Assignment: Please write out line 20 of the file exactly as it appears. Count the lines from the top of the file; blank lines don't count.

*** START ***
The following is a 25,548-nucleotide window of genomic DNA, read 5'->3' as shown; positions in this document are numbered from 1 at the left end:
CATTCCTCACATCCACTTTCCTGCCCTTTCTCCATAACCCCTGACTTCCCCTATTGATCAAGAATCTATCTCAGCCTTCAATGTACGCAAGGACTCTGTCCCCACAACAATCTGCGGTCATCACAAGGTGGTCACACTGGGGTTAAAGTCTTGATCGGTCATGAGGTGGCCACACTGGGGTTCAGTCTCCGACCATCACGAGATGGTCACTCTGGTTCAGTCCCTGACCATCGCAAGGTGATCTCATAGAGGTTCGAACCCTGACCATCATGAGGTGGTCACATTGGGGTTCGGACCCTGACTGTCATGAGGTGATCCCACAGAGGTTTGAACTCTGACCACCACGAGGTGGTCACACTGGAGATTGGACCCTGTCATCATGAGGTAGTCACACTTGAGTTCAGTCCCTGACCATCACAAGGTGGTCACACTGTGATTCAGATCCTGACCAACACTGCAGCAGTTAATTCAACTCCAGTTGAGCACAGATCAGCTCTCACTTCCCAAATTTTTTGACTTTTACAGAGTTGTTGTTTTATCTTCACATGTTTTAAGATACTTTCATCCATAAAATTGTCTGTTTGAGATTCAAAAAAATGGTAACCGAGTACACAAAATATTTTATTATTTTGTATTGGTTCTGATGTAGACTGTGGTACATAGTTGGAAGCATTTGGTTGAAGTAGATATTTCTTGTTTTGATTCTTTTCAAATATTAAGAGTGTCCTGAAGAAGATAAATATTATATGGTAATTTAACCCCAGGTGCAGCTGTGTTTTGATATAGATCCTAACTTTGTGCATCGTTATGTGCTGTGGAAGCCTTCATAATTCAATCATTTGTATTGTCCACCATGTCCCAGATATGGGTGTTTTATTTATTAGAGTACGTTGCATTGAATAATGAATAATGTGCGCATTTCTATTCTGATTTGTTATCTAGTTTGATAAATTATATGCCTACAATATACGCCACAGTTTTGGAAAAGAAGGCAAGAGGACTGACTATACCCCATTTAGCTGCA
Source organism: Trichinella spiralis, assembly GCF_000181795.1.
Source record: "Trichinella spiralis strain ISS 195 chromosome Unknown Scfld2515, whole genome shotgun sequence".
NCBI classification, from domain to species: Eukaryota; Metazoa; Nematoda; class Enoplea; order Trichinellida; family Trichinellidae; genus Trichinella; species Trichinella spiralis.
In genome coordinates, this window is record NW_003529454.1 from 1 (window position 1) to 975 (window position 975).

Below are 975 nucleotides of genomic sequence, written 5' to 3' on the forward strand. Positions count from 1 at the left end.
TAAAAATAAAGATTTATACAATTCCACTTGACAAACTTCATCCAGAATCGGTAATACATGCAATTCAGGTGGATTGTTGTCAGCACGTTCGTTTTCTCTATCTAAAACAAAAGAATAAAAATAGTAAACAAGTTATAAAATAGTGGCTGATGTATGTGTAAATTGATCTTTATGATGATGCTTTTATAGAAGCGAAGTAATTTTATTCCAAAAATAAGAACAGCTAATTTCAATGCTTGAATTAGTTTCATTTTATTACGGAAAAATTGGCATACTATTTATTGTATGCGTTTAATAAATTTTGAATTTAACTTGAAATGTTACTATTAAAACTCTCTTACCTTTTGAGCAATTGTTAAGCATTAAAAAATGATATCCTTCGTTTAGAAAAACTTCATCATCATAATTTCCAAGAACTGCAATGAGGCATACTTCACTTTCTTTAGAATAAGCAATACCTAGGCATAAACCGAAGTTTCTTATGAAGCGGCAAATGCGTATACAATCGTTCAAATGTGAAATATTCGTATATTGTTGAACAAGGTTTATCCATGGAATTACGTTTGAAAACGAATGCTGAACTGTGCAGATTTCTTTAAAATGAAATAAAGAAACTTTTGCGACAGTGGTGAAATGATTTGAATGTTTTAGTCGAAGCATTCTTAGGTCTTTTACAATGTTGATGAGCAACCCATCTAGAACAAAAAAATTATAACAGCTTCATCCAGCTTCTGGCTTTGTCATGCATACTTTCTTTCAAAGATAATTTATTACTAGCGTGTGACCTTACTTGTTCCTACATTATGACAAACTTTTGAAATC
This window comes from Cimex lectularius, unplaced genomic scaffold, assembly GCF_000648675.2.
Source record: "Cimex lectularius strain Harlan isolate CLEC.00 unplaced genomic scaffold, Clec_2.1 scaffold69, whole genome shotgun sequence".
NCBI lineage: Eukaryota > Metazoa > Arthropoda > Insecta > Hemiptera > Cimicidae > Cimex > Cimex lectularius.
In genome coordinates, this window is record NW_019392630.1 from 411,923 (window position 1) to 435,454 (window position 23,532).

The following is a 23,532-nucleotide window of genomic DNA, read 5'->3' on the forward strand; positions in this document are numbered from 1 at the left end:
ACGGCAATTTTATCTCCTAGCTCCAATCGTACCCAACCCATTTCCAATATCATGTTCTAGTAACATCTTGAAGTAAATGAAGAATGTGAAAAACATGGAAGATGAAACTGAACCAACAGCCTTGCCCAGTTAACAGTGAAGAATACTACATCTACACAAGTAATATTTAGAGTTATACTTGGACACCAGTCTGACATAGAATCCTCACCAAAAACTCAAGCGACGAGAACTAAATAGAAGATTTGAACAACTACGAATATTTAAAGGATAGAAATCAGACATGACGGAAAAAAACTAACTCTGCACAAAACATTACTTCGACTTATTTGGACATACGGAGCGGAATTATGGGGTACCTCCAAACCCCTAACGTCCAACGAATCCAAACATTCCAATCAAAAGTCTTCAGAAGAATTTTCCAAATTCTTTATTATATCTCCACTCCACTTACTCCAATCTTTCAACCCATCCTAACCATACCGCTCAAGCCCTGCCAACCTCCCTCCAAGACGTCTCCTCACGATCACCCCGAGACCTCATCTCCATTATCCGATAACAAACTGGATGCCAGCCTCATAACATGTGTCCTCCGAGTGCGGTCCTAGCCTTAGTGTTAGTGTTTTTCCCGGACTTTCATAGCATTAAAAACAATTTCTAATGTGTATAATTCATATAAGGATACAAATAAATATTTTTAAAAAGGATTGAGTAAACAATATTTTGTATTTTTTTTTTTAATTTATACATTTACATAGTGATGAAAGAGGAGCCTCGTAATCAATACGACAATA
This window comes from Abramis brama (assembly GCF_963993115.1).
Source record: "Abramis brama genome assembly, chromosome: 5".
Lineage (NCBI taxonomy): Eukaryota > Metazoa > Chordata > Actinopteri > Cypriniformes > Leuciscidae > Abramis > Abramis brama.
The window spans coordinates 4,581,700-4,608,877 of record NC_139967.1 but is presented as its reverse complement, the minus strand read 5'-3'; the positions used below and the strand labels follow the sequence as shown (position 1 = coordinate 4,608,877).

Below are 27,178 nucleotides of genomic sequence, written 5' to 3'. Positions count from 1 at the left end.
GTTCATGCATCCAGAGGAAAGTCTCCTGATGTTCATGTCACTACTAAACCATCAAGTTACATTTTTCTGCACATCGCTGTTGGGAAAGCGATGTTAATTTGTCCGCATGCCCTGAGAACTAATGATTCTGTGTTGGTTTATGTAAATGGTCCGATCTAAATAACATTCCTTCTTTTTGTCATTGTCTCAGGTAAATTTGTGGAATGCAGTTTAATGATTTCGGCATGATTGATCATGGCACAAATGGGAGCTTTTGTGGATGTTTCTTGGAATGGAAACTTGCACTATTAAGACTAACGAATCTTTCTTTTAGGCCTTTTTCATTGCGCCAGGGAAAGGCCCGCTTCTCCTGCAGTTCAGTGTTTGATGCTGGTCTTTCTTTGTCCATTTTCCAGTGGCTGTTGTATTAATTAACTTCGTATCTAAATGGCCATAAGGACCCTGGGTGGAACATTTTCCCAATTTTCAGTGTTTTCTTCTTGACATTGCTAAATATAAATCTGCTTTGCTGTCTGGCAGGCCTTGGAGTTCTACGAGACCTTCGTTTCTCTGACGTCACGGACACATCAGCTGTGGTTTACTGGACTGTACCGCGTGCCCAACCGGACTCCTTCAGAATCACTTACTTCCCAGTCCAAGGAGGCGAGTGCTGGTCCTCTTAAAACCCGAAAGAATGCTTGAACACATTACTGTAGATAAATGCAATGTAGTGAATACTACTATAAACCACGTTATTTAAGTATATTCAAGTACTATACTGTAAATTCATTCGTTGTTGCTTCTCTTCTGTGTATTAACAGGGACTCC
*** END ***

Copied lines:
GTTCATGCATCCAGAGGAAAGTCTCCTGATGTTCATGTCACTACTAAACCATCAAGTTACATTTTTCTGCACATCGCTGTTGGGAAAGCGATGTTAATTTGTCCGCATGCCCTGAGAACTAATGATTCTGTGTTGGTTTATGTAAATGGTCCGATCTAAATAACATTCCTTCTTTTTGTCATTGTCTCAGGTAAATTTGTGGAATGCAGTTTAATGATTTCGGCATGATTGATCATGGCACAAATGGGAGCTTTTGTGGATGTTTCTTGGAATGGAAACTTGCACTATTAAGACTAACGAATCTTTCTTTTAGGCCTTTTTCATTGCGCCAGGGAAAGGCCCGCTTCTCCTGCAGTTCAGTGTTTGATGCTGGTCTTTCTTTGTCCATTTTCCAGTGGCTGTTGTATTAATTAACTTCGTATCTAAATGGCCATAAGGACCCTGGGTGGAACATTTTCCCAATTTTCAGTGTTTTCTTCTTGACATTGCTAAATATAAATCTGCTTTGCTGTCTGGCAGGCCTTGGAGTTCTACGAGACCTTCGTTTCTCTGACGTCACGGACACATCAGCTGTGGTTTACTGGACTGTACCGCGTGCCCAACCGGACTCCTTCAGAATCACTTACTTCCCAGTCCAAGGAGGCGAGTGCTGGTCCTCTTAAAACCCGAAAGAATGCTTGAACACATTACTGTAGATAAATGCAATGTAGTGAATACTACTATAAACCACGTTATTTAAGTATATTCAAGTACTATACTGTAAATTCATTCGTTGTTGCTTCTCTTCTGTGTATTAACAGGGACTCC